New measures to make Scotland a world-leader in managing fisheries stocks have been published for consultation.
Views on a draft future catching policy are being sought along with plans to roll-out Remote Electronic Monitoring systems for boats fishing in Scottish waters.
The proposals include:
Working in partnership with fishers, scientists and environmental groups, the consultations will shape an environmentally and economically sustainable sector for future generations.
The rules for both schemes will apply to all vessels, regardless of origin, fishing in Scottish waters - ensuring a level playing field for all.
Rural Affairs Secretary Mairi Gougeon said: “Scotland’s seas are rich and diverse, providing delicious, healthy seafood and supporting our coastal communities.
“Fishers and their businesses make a significant contribution to the economic and cultural fabric of our coastal communities.
“Now, more than ever, the spotlight is on the twin crises of climate change and biodiversity loss, which require urgent action in order to deliver change on a significant and long-lasting scale.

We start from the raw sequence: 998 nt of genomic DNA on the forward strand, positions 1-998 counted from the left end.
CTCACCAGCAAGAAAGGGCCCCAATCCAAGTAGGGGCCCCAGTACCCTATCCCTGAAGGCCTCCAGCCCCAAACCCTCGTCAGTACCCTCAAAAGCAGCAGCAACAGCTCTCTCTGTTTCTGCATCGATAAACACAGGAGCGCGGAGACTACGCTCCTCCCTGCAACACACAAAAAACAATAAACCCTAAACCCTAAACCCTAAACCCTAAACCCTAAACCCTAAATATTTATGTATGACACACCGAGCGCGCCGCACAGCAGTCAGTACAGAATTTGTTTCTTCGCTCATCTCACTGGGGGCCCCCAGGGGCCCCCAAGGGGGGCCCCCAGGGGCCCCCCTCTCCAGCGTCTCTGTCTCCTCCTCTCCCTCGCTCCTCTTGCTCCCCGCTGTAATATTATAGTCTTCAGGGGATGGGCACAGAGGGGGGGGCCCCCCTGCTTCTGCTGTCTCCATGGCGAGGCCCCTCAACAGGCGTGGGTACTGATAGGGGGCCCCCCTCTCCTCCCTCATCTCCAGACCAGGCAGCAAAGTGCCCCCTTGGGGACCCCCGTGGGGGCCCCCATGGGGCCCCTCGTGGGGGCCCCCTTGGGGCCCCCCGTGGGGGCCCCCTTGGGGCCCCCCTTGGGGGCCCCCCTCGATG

“The signing of the Bute House Agreement last year underlined our commitment to deliver the best outcomes for Scotland’s marine environment, our seafood sector and coastal communities.
“I would urge stakeholders to get involved in these consultations and play a part in securing a sustainable marine environment for future generations.”
The programme is a keystone of the wider Fisheries Management Strategy and will drive many of the new policies and management improvements to be delivered over the next eight years.
Both consultations can be found here: https://consult.gov.scot/consultation_finder/
Over 80% of our active over 10 metre scallop dredge fleet now carry REM onboard.
The consultation on REM confirms the Scottish Government’s commitment to introducing mandatory REM onboard all scallop dredge and large pelagic vessels operating in Scottish waters.
Subject to parliamentary time and approval, the aim is to have the legislation in place by the end of 2022 to do this.
The Regional Inshore Fisheries Groups (RIFGs) aim to improve the management of inshore fisheries in the 0-6 nautical mile zone of Scottish waters, and to give commercial inshore fishermen a strong voice in wider marine management developments.